Mulching with recycled rubber tires

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Photo courtesy of Vagawi

Every year, approximately 1 Billion tires are replaced due to wear and tear. Many of these tires end up in landfills, but the majority are burned or converted into Tire Derived Fuel. A growing number of tires are being recycled after they have reached the end of their useful lifespan.

Recycling tires is a tricky process, because tires are a hodgepodge of many different things:

A typical passenger tire contains 30 types of synthetic rubber, eight types of natural rubber, eight types of carbon black, steel cord, polyester, nylon, steel bead wire, silica and 40 different kinds of chemicals, waxes, oils and pigments. They typically contain 85% hydrocarbon, 10-15% iron (in the bead wire and steel belts) and a variety of chemical components.

Discarded tires are mostly inert, but their effects on the environment are largely unknown. When discarded in landfills, they pose a significant fire risk and they take up a lot of space. Even before they reach the landfill, a lot of tire rubber flakes off into the environment from normal wear and tear. The effects of this worn tire rubber haven’t been widely studied.

Old tires are a cheap and plentiful resource, so many different ideas have been proposed to put old tyres to practical use. In the 1970’s, several attempts were made to build artificial reefs out of discarded tyres. Those plans didn’t work out very well, because chemicals in the tires repelled marine life. Now, millions of tires are rolling around on the ocean floor and even causing damage to natural coral reefs.

More recently, tire recycling companies stepped in and found commercial uses for tire scraps. More than 80% of dead tires end up getting turned into Tyre Derived Fuel. When tires are burned along with coal and wood scraps, they can actually reduce emissions of some pollutants.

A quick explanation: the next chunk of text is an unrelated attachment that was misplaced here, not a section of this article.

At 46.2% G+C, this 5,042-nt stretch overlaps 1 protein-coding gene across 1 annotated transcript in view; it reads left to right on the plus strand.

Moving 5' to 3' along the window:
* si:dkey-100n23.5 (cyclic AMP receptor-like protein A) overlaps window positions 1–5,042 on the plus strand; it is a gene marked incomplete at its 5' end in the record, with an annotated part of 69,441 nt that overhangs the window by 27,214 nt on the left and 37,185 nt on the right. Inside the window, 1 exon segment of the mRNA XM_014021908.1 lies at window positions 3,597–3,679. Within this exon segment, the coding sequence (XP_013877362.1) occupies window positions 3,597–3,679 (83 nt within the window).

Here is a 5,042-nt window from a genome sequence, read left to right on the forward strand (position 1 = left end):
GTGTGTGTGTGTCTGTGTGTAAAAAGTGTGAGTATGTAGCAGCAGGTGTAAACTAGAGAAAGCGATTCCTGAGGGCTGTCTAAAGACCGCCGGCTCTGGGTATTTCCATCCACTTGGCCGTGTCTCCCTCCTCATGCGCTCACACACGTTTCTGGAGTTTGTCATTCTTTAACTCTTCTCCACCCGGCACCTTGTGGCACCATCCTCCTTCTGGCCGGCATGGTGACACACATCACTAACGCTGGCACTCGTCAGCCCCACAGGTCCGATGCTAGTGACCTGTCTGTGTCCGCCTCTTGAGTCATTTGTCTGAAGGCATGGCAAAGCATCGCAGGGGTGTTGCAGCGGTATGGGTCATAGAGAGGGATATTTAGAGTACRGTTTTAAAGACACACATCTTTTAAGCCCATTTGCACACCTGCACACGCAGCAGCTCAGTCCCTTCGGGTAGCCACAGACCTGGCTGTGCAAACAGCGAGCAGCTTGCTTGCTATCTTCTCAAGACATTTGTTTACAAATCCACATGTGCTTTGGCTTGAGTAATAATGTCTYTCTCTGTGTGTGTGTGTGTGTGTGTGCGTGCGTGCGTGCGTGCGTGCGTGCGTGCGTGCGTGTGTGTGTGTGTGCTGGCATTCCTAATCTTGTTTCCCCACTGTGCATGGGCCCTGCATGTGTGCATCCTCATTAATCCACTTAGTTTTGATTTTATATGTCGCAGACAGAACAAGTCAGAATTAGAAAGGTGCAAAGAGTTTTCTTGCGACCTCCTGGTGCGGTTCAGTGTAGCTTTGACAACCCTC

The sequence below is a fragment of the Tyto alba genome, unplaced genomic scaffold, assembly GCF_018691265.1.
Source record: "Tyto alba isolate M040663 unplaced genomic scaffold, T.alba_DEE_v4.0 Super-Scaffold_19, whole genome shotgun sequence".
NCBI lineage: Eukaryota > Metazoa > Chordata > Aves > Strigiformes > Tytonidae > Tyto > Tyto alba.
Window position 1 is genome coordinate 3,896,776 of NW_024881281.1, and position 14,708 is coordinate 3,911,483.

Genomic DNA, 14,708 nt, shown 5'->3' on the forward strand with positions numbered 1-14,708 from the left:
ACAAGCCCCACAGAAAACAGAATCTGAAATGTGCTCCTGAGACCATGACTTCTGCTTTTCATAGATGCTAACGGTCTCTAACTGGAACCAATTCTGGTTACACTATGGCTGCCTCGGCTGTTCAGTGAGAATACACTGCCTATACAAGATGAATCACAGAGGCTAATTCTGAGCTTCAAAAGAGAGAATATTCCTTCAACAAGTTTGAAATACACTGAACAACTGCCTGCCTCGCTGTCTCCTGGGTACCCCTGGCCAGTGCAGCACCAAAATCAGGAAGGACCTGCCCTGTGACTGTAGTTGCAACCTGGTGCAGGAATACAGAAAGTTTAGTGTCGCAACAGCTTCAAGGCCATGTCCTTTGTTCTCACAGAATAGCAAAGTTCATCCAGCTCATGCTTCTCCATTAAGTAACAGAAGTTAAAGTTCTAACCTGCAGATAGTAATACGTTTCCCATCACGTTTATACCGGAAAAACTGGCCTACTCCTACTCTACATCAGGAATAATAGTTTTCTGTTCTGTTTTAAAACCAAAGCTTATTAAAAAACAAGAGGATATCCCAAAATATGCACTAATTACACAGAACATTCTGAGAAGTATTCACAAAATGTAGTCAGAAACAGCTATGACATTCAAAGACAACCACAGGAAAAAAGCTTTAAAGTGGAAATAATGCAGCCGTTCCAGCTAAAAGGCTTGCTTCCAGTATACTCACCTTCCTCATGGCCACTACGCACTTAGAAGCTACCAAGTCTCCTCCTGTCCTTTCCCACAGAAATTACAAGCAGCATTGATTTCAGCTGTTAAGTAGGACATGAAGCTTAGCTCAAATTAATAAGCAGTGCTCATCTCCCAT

There are other uses for recycled tires – they’re used as an ingredient in road construction, as a replacement for pavement, to make rubber flooring, and as artificial mulch. A blend of liquid asphalt and “Fine Grind” tire rubber lasts about 25% longer than other road surfaces, which cuts down on maintenance costs for highways nationwide. Crumb rubber is also widely used on running tracks and playgrounds for children. It provides excellent cushioning and prevents injuries for children and adults alike. Rubber chips are also offered as mulch.

Rubber mulch is a controversial product. Some gardeners swear by it as a long lasting weed suppressant and low maintenance landscape surface. Other gardeners steer clear of rubber mulch, due to concerns about chemical leaching, fire hazards, and smell.

Here are some of the benefits of using rubber mulch instead of wood mulch:

  • More durable (rubber lasts 5+ years vs 1-2 years for wood mulch)
  • Uniform look and color
  • Does not attract termites or other insects
  • No risk of mold or fungus infestation
  • No effect on wood allergies
  • Resistant to flooding and high winds
  • Cushy and comfortable to walk on
  • Helps dispose of used tires
  • Here are some of the problems with rubber mulch:

  • Some brands contain metal wire or nylon scraps
  • Smells like rubber, especially on hot or humid days
  • Potentially flammable (but so is wood mulch)
  • Risk of chemical contamination
  • Breaks down into inorganic components
  • Heats unevenly in the sun, killing sensitive roots
  • May contain carcinogens